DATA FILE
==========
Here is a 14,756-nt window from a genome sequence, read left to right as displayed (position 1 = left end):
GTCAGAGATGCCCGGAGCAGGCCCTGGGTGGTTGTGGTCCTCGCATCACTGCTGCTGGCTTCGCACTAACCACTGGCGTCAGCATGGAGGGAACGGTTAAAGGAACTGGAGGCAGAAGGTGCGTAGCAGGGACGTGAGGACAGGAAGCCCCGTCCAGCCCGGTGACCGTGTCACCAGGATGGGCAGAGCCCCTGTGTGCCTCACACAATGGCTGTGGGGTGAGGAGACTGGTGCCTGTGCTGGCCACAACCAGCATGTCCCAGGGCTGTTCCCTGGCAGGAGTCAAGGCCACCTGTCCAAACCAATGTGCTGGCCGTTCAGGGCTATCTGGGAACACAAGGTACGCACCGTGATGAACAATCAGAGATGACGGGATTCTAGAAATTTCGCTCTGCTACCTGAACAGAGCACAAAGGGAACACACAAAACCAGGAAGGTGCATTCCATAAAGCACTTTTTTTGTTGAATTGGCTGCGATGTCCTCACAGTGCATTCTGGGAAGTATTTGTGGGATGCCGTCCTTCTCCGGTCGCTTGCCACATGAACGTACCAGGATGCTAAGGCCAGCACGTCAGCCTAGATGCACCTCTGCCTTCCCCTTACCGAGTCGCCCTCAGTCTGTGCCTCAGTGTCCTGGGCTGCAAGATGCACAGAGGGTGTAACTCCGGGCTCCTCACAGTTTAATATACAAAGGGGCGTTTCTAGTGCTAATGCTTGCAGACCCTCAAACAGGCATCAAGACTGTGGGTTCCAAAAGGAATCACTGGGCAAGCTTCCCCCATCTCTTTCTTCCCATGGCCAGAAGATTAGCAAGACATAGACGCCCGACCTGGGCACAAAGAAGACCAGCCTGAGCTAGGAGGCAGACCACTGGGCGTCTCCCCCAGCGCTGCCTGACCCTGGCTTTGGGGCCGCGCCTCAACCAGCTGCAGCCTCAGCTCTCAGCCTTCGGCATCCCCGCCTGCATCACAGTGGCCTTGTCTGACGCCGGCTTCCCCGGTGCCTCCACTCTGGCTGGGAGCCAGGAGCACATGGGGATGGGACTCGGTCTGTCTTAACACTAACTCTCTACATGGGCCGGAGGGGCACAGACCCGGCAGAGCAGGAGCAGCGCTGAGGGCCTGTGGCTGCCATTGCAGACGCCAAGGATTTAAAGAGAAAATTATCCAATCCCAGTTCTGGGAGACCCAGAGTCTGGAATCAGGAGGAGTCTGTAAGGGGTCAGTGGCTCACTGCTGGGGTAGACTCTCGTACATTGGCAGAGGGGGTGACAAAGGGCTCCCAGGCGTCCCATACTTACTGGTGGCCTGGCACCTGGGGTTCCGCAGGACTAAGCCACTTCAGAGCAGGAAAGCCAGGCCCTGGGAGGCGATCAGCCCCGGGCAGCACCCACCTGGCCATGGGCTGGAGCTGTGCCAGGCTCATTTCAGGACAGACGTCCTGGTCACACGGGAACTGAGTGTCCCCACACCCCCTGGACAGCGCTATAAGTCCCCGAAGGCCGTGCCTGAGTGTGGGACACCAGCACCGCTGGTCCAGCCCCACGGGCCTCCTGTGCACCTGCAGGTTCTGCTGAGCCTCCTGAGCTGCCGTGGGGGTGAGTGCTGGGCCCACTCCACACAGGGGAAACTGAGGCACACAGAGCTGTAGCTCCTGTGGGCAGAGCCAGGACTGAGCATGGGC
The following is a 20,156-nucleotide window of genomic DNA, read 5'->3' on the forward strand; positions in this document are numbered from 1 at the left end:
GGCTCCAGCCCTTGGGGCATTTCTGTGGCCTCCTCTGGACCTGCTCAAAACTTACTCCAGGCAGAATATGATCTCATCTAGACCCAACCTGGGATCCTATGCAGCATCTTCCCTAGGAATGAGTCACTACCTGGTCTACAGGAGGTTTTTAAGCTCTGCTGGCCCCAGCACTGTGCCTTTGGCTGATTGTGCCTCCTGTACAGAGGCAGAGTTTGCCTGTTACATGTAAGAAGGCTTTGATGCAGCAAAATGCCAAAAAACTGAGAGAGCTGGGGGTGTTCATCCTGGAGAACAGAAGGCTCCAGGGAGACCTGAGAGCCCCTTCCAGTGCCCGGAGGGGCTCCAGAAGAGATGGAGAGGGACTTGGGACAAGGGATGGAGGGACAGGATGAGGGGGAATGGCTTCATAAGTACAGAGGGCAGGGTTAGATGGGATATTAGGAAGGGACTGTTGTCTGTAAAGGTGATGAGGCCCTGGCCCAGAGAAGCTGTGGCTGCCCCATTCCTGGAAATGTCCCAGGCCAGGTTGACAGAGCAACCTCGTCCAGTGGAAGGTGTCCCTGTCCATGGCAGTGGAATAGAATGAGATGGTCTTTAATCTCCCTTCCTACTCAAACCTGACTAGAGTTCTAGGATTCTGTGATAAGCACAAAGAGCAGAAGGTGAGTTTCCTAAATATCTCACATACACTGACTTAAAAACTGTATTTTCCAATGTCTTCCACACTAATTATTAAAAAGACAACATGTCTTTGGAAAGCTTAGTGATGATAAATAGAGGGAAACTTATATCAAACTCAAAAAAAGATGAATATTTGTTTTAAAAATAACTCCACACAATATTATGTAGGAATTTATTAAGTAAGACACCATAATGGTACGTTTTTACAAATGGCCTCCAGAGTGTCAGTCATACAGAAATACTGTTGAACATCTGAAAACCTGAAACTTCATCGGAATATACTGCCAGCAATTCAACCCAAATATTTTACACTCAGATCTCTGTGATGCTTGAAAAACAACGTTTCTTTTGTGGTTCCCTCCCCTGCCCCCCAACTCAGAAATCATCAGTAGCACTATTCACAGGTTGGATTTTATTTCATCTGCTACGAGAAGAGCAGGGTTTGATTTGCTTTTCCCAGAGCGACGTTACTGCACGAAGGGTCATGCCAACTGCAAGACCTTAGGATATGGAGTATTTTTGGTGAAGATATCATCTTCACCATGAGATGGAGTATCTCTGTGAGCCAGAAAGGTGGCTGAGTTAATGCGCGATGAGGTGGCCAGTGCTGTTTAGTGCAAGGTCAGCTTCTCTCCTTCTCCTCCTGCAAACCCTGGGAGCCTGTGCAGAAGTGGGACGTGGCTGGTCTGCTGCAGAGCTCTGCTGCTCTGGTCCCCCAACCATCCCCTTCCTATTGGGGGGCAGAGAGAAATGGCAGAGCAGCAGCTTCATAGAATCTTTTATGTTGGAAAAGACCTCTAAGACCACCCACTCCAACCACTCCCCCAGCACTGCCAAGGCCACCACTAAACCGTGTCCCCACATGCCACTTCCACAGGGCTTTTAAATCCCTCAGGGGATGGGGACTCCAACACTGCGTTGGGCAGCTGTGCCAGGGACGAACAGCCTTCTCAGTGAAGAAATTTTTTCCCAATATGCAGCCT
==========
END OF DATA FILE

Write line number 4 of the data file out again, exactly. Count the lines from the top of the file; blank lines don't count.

GGCTCCAGCCCTTGGGGCATTTCTGTGGCCTCCTCTGGACCTGCTCAAAACTTACTCCAGGCAGAATATGATCTCATCTAGACCCAACCTGGGATCCTATGCAGCATCTTCCCTAGGAATGAGTCACTACCTGGTCTACAGGAGGTTTTTAAGCTCTGCTGGCCCCAGCACTGTGCCTTTGGCTGATTGTGCCTCCTGTACAGAGGCAGAGTTTGCCTGTTACATGTAAGAAGGCTTTGATGCAGCAAAATGCCAAAAAACTGAGAGAGCTGGGGGTGTTCATCCTGGAGAACAGAAGGCTCCAGGGAGACCTGAGAGCCCCTTCCAGTGCCCGGAGGGGCTCCAGAAGAGATGGAGAGGGACTTGGGACAAGGGATGGAGGGACAGGATGAGGGGGAATGGCTTCATAAGTACAGAGGGCAGGGTTAGATGGGATATTAGGAAGGGACTGTTGTCTGTAAAGGTGATGAGGCCCTGGCCCAGAGAAGCTGTGGCTGCCCCATTCCTGGAAATGTCCCAGGCCAGGTTGACAGAGCAACCTCGTCCAGTGGAAGGTGTCCCTGTCCATGGCAGTGGAATAGAATGAGATGGTCTTTAATCTCCCTTCCTACTCAAACCTGACTAGAGTTCTAGGATTCTGTGATAAGCACAAAGAGCAGAAGGTGAGTTTCCTAAATATCTCACATACACTGACTTAAAAACTGTATTTTCCAATGTCTTCCACACTAATTATTAAAAAGACAACATGTCTTTGGAAAGCTTAGTGATGATAAATAGAGGGAAACTTATATCAAACTCAAAAAAAGATGAATATTTGTTTTAAAAATAACTCCACACAATATTATGTAGGAATTTATTAAGTAAGACACCATAATGGTACGTTTTTACAAATGGCCTCCAGAGTGTCAGTCATACAGAAATACTGTTGAACATCTGAAAACCTGAAACTTCATCGGAATATACTGCCAGCAATTCAACCCAAATATTTTACACTCAGATCTCTGTGATGCTTGAAAAACAACGTTTCTTTTGTGGTTCCCTCCCCTGCCCCCCAACTCAGAAATCATCAGTAGCACTATTCACAGGTTGGATTTTATTTCATCTGCTACGAGAAGAGCAGGGTTTGATTTGCTTTTCCCAGAGCGACGTTACTGCACGAAGGGTCATGCCAACTGCAAGACCTTAGGATATGGAGTATTTTTGGTGAAGATATCATCTTCACCATGAGATGGAGTATCTCTGTGAGCCAGAAAGGTGGCTGAGTTAATGCGCGATGAGGTGGCCAGTGCTGTTTAGTGCAAGGTCAGCTTCTCTCCTTCTCCTCCTGCAAACCCTGGGAGCCTGTGCAGAAGTGGGACGTGGCTGGTCTGCTGCAGAGCTCTGCTGCTCTGGTCCCCCAACCATCCCCTTCCTATTGGGGGGCAGAGAGAAATGGCAGAGCAGCAGCTTCATAGAATCTTTTATGTTGGAAAAGACCTCTAAGACCACCCACTCCAACCACTCCCCCAGCACTGCCAAGGCCACCACTAAACCGTGTCCCCACATGCCACTTCCACAGGGCTTTTAAATCCCTCAGGGGATGGGGACTCCAACACTGCGTTGGGCAGCTGTGCCAGGGACGAACAGCCTTCTCAGTGAAGAAATTTTTTCCCAATATGCAGCCT